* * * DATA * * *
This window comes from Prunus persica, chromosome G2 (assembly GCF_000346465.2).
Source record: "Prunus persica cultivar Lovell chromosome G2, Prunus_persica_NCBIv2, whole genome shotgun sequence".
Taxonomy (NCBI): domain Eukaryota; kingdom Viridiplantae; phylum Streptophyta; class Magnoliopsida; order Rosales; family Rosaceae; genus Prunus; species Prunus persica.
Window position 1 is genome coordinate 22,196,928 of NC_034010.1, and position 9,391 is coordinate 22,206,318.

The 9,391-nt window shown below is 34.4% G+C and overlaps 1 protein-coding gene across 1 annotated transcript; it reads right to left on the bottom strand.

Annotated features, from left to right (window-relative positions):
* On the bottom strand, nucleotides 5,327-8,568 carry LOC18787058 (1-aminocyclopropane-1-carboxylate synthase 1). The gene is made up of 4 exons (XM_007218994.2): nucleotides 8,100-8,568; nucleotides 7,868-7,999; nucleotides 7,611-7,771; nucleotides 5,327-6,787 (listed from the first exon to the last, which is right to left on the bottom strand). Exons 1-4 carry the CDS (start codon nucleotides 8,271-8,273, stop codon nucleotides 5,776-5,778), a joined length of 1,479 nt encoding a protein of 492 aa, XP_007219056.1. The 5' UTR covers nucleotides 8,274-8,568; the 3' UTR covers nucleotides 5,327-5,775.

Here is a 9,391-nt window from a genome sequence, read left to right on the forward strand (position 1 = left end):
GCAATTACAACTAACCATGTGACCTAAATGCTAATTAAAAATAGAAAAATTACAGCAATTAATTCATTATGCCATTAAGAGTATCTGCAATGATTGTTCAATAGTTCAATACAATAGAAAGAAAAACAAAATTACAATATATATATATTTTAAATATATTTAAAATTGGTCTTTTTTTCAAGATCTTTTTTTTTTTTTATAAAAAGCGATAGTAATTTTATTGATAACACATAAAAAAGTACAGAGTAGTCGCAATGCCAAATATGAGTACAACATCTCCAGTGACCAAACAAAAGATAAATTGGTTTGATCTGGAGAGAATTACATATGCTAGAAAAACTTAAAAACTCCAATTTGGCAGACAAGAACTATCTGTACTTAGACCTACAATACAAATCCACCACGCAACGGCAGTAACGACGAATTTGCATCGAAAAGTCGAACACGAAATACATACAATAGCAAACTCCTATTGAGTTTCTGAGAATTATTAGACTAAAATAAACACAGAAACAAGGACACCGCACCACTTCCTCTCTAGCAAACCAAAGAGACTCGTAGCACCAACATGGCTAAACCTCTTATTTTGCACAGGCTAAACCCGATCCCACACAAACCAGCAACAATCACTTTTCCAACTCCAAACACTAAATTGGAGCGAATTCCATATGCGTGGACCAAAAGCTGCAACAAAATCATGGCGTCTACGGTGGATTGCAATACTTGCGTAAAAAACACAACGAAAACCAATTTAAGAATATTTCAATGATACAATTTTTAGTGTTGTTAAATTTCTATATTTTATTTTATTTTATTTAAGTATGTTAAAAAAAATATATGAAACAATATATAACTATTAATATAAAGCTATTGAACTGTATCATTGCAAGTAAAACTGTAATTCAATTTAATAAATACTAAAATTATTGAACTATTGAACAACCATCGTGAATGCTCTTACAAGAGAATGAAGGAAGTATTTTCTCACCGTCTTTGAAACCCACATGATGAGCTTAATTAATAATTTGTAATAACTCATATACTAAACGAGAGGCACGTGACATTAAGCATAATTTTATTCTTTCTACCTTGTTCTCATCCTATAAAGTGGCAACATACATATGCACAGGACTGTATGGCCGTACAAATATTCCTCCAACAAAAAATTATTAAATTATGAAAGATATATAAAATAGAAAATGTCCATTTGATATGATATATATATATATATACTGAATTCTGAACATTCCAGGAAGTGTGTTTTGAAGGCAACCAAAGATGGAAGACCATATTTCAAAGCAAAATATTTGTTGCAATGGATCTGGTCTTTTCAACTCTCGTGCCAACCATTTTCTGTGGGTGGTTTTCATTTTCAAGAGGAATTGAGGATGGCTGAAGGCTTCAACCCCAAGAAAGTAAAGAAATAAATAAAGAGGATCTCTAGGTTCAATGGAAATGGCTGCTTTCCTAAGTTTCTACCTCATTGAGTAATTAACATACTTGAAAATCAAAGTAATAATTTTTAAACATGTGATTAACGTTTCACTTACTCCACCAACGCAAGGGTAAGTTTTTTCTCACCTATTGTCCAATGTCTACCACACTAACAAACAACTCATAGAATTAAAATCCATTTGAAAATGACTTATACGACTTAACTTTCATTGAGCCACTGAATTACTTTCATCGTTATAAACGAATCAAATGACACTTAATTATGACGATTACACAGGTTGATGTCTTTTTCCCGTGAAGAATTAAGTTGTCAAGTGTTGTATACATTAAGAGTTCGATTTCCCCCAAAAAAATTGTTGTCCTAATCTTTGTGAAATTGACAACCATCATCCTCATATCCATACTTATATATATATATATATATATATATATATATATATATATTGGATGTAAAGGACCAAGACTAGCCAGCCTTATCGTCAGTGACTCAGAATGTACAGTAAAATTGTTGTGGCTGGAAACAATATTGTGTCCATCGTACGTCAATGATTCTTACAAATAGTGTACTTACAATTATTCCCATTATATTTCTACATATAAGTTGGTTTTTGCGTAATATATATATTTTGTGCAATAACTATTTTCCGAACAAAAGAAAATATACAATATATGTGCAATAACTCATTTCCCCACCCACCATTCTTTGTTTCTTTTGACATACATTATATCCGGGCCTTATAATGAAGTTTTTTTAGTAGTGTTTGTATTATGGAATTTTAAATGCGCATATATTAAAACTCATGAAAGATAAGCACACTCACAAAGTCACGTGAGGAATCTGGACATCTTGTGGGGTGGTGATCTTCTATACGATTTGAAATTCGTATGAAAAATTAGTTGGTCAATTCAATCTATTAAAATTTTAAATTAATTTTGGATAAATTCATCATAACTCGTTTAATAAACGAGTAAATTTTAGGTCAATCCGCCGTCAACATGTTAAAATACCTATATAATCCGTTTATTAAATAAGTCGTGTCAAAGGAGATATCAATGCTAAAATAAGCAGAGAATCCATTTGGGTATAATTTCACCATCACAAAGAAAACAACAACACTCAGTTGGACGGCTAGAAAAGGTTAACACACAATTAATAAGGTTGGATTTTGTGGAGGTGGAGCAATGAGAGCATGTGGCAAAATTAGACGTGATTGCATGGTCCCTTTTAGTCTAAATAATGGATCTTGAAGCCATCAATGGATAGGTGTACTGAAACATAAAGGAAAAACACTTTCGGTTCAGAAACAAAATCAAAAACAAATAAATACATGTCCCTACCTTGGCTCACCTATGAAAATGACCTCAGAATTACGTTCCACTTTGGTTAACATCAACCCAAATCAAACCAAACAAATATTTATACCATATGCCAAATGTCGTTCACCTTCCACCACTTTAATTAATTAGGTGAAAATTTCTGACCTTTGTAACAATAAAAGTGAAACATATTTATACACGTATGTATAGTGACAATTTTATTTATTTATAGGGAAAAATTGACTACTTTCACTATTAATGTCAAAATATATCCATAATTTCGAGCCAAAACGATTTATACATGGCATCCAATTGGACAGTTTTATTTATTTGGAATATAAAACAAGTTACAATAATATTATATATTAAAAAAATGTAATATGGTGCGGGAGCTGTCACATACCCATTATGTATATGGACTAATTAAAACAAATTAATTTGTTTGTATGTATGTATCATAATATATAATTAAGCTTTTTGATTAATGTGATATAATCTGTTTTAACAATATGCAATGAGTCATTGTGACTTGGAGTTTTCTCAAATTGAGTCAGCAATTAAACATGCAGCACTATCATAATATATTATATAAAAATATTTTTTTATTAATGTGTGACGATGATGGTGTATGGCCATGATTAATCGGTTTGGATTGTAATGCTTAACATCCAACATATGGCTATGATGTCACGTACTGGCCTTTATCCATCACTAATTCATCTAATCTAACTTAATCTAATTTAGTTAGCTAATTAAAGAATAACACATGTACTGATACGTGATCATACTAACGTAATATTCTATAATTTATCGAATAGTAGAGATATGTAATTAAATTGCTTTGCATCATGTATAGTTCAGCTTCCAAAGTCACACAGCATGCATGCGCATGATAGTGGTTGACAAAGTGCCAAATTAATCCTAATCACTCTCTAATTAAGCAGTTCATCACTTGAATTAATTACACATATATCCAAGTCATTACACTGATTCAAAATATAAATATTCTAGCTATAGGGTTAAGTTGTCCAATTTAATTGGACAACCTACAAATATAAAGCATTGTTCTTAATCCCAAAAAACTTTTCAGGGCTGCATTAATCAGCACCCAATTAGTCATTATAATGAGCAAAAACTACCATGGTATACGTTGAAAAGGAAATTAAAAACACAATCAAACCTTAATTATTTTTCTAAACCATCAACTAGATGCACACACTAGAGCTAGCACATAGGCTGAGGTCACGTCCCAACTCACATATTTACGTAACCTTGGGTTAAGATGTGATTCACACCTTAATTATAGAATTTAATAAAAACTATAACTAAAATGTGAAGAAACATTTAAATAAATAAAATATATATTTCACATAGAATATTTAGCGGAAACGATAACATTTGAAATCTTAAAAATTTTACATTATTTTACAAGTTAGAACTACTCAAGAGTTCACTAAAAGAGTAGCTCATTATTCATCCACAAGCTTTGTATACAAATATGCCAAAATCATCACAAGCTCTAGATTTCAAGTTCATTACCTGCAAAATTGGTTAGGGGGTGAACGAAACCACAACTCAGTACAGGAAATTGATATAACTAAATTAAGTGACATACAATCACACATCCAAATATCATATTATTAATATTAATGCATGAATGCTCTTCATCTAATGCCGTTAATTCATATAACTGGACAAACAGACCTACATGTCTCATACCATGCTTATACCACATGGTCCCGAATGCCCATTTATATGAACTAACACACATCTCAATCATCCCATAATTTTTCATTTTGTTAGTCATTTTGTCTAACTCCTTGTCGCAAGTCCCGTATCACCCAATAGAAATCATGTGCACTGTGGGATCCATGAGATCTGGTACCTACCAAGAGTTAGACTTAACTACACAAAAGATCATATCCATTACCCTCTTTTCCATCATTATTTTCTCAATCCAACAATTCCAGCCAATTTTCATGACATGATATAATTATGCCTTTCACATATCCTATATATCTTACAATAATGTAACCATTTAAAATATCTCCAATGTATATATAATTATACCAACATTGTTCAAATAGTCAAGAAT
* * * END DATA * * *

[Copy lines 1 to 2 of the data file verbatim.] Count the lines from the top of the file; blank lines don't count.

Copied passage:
This window comes from Prunus persica, chromosome G2 (assembly GCF_000346465.2).
Source record: "Prunus persica cultivar Lovell chromosome G2, Prunus_persica_NCBIv2, whole genome shotgun sequence".